DOVER — U.S. Sen. Jeanne Shaheen said Friday during a tour of the 7th Settlement Brewery in Dover that she has “concerns” about a potential tax overhaul promised by President Trump.
“First of all, it’s not going through a process. We haven’t even seen the language of it yet,” she said.
The Republican-controlled Senate passage of a $4 trillion budget Thursday, which Shaheen voted against, lays the groundwork for Republicans’ promised tax legislation.
The budget plan passed by a near party-line vote late Thursday includes rules that will allow Republicans to pass tax legislation through the Senate without Democratic votes and without fear of a Democratic filibuster.
Shaheen, D-N.H., was in Dover meeting with the owners of 7th Settlement, David Boynton and Josh Henry to learn about their challenges of operating a small business and discussing tax reform with the owners. Shaheen, the ranking member of the Small Business & Entrepreneurship Committee, is calling for tax reform, but wants the process to be open and transparent, which she says the current process is not. She also called for the tax reform to be revenue neutral.
In a recent opinion piece, Shaheen wrote that since the last major tax reform 30 years ago, “the federal tax code has become more and more complex, frustrating small business and middle-class families every year.”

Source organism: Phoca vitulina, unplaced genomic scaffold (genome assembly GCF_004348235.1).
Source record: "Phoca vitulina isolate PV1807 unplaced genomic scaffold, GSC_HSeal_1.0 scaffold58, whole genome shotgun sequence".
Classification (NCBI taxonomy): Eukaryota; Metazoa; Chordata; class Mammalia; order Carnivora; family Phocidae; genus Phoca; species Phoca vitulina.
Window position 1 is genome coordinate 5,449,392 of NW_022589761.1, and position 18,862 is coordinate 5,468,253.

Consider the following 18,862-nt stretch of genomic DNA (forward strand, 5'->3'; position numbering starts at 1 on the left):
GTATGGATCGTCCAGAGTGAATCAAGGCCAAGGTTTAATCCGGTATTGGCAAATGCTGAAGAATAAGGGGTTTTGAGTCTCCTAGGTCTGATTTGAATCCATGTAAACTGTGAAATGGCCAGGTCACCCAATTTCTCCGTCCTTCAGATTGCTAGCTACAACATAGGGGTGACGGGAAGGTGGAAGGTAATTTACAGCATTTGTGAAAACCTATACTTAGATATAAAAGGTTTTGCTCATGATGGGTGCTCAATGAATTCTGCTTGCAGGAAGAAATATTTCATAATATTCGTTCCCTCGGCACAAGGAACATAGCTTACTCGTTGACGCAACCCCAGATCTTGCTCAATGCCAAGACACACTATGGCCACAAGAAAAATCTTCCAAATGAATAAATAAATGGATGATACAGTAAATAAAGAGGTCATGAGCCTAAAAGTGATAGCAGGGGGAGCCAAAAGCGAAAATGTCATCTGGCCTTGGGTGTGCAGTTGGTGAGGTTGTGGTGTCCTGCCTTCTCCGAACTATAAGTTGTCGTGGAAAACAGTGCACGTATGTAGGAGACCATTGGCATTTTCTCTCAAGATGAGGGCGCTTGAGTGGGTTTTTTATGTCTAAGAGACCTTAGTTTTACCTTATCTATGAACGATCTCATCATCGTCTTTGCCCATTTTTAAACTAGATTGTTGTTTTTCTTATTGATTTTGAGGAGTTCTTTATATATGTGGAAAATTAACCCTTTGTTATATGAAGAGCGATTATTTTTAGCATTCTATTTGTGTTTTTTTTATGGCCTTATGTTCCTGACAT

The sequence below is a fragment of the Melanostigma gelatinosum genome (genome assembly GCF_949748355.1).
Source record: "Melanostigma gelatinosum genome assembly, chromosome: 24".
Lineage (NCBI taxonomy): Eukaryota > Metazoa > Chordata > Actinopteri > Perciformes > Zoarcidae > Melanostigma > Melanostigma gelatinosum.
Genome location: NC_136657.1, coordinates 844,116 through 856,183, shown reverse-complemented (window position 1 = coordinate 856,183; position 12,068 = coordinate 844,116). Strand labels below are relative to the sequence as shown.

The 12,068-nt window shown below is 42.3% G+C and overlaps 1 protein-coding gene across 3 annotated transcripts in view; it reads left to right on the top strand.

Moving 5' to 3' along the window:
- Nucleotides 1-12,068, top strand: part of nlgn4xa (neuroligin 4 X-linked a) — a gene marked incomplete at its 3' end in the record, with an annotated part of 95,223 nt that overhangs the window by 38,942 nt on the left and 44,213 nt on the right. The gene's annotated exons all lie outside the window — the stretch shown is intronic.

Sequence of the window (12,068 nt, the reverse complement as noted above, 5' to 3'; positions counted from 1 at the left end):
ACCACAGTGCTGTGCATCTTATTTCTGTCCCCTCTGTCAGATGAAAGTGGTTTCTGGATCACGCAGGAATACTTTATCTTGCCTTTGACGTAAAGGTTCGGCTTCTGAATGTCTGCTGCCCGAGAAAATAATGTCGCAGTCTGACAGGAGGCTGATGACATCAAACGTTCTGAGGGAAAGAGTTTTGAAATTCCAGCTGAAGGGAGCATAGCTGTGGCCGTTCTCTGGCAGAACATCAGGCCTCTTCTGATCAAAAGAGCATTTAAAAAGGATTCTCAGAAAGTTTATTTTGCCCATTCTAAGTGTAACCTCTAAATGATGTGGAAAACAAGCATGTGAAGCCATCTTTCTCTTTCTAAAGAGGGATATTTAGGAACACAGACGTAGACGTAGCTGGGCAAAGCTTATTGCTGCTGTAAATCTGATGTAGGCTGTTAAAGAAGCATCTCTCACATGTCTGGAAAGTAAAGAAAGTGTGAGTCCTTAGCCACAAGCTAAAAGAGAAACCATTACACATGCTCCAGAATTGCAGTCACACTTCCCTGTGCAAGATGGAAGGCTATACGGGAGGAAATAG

Boynton and Henry told Shaheen that they spent $15,000 on an accountant to help prepare their taxes last year. Warren Daniel, regional director for the NH Small Business Center, who was also at the meeting, told Shaheen that was a typical accounting cost.
Boynton said the restaurant is not afraid to pay taxes. “We want it well planned and well executed,” he said. Daniels said the issue is more about having an equitable tax policy. “It’s equity that is key,” Daniels said.
More than taxes, Boynton and Henry, who opened their establishment in 2013, said they are concerned about funding sources for small business. It took a combination of loans and other funding sources they cobbled together to open 7th Settlement, including from Community Development Block Grant and Business Finance Authority loans.
“Those are incredibly important for driving small businesses,” Boynton told Shaheen.
Shaheen also toured the beer-making facilities and kitchen and asked about the businesses’ new non-tipping policy, which 7th Settlement instituted on Labor Day. Boynton and Henry said they’ve been able to offer their employees paid time off and health benefits with the change.